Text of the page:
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The how and why of audiograms have an excellent article by Elaine Saunders called: Why is an audiogram commonly used as the basis for fitting a hearing aid?

It explains how audiograms works and how they measures your hearing loss against a benchmark rather than your hearing ability. It also gives a brief history of measuring and diagnosing hearing loss. What’s most interesting though is this snippet:

“… a threshold measure of hearing loss is used to estimate how a hearing aid should be set up to work at normal speech and noise levels. It’s not very logical.”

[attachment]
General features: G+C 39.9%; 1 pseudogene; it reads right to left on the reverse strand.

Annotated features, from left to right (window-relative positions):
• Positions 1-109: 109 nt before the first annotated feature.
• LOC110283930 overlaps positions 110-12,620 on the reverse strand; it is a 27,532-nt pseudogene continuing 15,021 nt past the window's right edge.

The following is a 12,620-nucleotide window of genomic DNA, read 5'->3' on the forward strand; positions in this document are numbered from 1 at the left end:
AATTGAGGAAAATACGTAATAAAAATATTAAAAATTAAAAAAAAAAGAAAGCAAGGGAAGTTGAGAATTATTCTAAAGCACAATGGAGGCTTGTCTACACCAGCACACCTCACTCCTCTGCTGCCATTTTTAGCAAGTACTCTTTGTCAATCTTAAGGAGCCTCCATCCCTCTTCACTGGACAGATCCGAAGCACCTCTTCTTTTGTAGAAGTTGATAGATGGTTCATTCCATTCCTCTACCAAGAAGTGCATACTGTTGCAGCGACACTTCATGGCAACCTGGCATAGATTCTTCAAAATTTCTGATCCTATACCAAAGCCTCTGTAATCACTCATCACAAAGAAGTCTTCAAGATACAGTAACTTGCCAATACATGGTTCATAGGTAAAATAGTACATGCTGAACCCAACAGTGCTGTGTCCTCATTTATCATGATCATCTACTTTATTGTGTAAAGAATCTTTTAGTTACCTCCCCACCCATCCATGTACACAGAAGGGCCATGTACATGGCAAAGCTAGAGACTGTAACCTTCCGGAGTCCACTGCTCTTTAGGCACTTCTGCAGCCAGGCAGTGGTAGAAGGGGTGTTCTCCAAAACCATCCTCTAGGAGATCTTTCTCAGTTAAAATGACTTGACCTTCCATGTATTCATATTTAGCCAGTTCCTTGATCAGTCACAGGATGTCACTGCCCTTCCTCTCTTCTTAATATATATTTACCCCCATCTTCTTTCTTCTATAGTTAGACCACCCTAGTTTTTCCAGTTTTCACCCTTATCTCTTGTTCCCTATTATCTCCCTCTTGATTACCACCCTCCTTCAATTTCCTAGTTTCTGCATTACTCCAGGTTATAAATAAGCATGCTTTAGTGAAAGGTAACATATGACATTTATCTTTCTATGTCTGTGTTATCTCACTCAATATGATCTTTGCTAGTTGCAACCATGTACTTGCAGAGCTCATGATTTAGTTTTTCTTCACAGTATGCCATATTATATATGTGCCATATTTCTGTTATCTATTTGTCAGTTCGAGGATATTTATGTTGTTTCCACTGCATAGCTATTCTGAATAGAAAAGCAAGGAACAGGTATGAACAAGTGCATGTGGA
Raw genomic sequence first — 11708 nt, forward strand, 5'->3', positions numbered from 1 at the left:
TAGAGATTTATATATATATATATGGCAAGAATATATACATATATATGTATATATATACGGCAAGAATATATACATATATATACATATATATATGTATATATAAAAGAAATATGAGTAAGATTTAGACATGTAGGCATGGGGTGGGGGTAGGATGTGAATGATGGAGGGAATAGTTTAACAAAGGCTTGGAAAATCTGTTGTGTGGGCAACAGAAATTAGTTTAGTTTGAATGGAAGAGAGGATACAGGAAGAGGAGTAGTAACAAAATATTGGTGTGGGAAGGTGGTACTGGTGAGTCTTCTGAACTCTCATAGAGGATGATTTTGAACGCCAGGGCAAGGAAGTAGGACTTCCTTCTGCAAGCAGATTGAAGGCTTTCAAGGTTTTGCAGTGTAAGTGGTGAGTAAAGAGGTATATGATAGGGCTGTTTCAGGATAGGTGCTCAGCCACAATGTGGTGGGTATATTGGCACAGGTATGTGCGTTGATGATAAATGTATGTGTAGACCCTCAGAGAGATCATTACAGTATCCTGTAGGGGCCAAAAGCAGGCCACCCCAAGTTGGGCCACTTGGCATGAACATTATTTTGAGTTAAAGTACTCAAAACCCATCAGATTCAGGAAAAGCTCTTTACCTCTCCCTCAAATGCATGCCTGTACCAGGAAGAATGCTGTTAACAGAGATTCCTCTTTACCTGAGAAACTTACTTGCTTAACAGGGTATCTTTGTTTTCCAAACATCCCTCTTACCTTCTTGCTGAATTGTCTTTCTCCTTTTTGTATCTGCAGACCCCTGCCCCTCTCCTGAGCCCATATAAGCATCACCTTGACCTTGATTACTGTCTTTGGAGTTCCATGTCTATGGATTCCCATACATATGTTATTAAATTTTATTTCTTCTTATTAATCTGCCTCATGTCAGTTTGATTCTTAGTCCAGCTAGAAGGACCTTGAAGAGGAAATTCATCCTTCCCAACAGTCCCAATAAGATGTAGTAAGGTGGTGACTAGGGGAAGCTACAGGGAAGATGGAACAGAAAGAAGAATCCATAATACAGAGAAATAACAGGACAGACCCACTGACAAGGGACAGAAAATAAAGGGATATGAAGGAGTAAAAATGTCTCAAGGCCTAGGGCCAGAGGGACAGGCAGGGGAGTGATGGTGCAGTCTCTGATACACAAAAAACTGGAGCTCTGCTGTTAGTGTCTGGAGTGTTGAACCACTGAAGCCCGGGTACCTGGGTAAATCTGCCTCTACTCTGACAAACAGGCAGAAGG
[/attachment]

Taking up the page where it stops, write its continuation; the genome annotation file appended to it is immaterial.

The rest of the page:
It’s an interesting point, I always understood the audiogram to be the focal point of a hearing aid fitting. I always thought that the result of the audiogram determined my aids settings and I would be more or less ready to wear them after that. I’ve always had the audiologist tweak or change my settings a bit but I just assumed that maybe I was being a bit picky or maybe my hearing loss was a bit unusual or something.

I used to think of a hearing test and resulting audiogram as being a bit like a vision test when I go for new glasses: have the test, get the prescription, pick a make and model and away you go. But Elaine’s article made me realise that really the two are very, very different.

Read the original article on